Additionally, mediation might be time wastage and a chance for the organization to hide evidence of discrimination and an unsafe work environment. Mediation is challenging when participants withhold information that is key to solving differences (Feng & Xie, 2020). The hiding occurs when an organization is not ready to accept liabilities to avoid later legal processes and solutions that impact its business and operations. Such dangers are present in the case where the company might not readily accept a policy that discriminates and sexually harasses women. Owning the mistreatment will mean that the organization reverses its regulation, significantly impacting production, including employment for more staff. The employer might extend some favors to the employee, such as salary increment while mating the unsafe work environment, or make other offers that sustain injustices. As a result, mediation is not promising in the current case where company laws are in question and require change.
Recommendation to the Parties
An appropriate recommendation from a mediator to the parties is to look at each other’s interests. Workplace conflicts and regulations violations arise due to selfish advances (Hussain, 2020). The authoritative people focus on goals that violate others’ rights and privileges to continue domination and increase gains. As a result, the underlying issue leading to the antagonism is the power difference that motivates some people to oppress others. A mediator should empower both parties to discuss boundaries and fair treatment to end the struggle. The role of mediators is to empower those involved to solve their differences voluntarily (Feng & Xie, 2020). In the current case, the employer and employee need support to control the power to allow the same level of participation and objective evaluation of issues. First, the employer is powerful and needs to feel and perceive the female as equally powerful. Second, the employee should experience influence over the conversation to avoid being timid. Such assistance will create a conducive platform for the involved persons to engage with legal requirements such as the OSHA act to achieve justice.
A mediator should indorse the management to look at the female’s welfare, including the shame and illnesses she can experience if she operates under the current policy or moves to a lower duty position. The suggestion affects the company to see employees as important stakeholders and people with needs to address. A manager looking at the case from the perspective would not feel under pressure through the labor and employment law to ensure a conducive work environment but make it a voluntary act towards fairness. Advice on the employee would be to consider the firm’s pressure on staffing, income, and impact of the current case on its operations and reputation. Such an approach is key to the female worker accepting terms such as slow policy change that will benefit both members.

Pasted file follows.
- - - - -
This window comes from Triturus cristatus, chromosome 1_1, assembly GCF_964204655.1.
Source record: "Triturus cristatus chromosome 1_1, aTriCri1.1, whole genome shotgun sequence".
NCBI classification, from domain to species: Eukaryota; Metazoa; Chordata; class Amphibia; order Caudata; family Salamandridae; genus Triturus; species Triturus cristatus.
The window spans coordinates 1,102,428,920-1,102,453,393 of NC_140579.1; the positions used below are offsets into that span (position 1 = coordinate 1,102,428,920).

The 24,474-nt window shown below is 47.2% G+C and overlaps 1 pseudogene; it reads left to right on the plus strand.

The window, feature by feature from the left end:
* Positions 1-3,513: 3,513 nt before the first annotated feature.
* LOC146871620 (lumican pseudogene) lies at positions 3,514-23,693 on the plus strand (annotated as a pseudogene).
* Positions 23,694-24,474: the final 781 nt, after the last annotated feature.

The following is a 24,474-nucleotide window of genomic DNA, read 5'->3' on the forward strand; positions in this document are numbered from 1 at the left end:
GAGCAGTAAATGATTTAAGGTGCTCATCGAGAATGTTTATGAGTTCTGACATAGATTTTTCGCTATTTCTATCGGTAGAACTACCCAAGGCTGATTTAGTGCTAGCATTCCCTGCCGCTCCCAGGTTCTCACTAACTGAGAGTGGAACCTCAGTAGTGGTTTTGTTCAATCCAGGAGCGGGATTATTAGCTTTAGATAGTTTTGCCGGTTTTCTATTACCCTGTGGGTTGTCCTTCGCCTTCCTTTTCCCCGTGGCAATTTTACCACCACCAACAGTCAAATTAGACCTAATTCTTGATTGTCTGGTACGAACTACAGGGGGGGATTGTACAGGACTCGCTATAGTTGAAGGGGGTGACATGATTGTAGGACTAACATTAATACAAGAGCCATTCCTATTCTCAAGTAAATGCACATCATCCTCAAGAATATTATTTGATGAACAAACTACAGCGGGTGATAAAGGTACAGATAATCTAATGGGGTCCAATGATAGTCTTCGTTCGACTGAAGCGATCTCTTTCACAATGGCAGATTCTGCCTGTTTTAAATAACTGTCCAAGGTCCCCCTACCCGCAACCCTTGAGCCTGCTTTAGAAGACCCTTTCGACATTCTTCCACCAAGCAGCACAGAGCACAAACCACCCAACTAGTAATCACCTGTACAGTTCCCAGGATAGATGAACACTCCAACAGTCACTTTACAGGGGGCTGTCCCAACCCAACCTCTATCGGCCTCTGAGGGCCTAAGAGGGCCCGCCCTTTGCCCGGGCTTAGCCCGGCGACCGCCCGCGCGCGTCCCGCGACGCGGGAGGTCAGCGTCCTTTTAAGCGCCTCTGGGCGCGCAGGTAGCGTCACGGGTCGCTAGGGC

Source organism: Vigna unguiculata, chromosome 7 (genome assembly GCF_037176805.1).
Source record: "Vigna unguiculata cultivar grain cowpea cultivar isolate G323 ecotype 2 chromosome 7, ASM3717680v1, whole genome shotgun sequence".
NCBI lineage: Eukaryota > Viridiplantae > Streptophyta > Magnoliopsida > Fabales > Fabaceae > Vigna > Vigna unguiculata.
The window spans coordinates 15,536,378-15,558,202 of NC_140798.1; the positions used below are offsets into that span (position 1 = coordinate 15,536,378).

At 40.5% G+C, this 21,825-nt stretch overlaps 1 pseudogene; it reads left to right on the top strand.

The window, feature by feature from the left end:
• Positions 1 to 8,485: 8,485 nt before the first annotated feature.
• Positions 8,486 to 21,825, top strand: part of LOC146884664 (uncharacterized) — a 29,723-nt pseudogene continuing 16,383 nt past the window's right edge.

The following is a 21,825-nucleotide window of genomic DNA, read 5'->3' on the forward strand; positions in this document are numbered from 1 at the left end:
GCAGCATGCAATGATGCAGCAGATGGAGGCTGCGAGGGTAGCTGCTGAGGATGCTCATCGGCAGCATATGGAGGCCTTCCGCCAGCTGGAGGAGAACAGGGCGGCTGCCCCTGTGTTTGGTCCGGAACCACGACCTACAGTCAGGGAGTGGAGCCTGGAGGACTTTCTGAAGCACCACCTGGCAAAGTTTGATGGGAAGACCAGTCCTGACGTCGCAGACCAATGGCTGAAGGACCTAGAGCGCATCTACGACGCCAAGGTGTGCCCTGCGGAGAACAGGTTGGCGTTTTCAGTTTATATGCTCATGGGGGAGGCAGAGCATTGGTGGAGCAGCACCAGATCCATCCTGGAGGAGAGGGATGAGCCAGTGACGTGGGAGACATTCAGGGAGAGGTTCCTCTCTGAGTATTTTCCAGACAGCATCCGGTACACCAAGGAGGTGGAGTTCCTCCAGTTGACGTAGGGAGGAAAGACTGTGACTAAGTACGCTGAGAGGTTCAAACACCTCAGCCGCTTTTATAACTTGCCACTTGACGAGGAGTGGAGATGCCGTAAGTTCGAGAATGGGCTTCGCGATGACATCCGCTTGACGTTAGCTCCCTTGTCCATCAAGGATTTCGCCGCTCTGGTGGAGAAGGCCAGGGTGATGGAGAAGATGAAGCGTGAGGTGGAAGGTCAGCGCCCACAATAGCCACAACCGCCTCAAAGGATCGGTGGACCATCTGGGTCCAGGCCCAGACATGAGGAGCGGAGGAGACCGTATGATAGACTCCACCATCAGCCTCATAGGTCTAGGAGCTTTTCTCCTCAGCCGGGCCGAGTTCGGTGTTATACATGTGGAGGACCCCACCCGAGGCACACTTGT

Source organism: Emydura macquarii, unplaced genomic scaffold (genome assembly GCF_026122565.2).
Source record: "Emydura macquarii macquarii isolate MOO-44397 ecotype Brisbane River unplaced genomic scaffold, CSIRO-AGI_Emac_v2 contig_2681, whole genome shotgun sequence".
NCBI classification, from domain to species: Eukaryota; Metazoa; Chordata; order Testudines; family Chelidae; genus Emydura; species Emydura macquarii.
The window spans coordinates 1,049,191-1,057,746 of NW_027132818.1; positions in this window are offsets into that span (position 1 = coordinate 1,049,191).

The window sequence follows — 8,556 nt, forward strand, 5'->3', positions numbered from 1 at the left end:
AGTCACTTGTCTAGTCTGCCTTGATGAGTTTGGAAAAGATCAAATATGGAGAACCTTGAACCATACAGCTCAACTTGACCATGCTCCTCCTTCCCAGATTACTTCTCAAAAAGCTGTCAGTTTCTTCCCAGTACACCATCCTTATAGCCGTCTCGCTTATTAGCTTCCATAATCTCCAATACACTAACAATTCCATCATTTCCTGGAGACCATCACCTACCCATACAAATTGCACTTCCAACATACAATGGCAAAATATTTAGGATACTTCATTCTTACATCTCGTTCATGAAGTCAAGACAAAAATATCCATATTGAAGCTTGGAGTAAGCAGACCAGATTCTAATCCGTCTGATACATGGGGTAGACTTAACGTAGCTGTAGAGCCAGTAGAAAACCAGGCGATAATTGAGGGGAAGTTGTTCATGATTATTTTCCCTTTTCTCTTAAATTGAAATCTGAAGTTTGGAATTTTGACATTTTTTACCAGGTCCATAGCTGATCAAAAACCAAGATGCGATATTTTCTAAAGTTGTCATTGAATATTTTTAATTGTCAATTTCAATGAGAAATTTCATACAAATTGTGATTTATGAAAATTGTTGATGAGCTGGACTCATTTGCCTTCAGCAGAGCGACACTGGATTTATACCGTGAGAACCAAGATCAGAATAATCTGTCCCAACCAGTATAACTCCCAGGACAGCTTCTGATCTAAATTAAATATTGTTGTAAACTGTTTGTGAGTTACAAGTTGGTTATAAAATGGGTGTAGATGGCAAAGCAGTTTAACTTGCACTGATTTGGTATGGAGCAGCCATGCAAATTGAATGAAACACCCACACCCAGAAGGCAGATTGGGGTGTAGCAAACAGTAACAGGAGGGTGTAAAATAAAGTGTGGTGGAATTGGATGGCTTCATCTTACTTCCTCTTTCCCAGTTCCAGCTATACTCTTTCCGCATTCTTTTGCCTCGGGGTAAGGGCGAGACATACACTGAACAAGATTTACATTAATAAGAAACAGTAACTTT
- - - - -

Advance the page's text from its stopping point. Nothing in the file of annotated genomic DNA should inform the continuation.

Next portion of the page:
In conclusion, the case demonstrates that companies are under government regulation with laws such as the OSHA Act to facilitate employee justice. The OSHA Act demands a safe working environment while Title VII of the Civil Rights Act of 1964 protects against discrimination. Workers can justify their case under the two laws and assess whether mediation o other dispute resolution approaches are appropriate. Mediation requires an instance where employees do not experience further abuse or become timid.
Abbas, A. A., Hussein, A. A. A., & Khali, H. H. (2017). The effect of hostile work environment on organizational alienation: the mediation role of the relationship between the leader and followers. Asian Social Science, 13(2), 140-158. Web.
Feng, J., & Xie, P. (2020). Is mediation the preferred procedure in labour dispute resolution systems? Evidence from employer-employee matched data in China. Journal of Industrial Relations, 62(1), 81-103. Web.
Hussain, A. (2020). Workplace conflicts and its effect on employee productivity: A mediating role of workplace politics. International Journal of Psychosocial Rehabilitation, 24(3), 2774-2783. Web.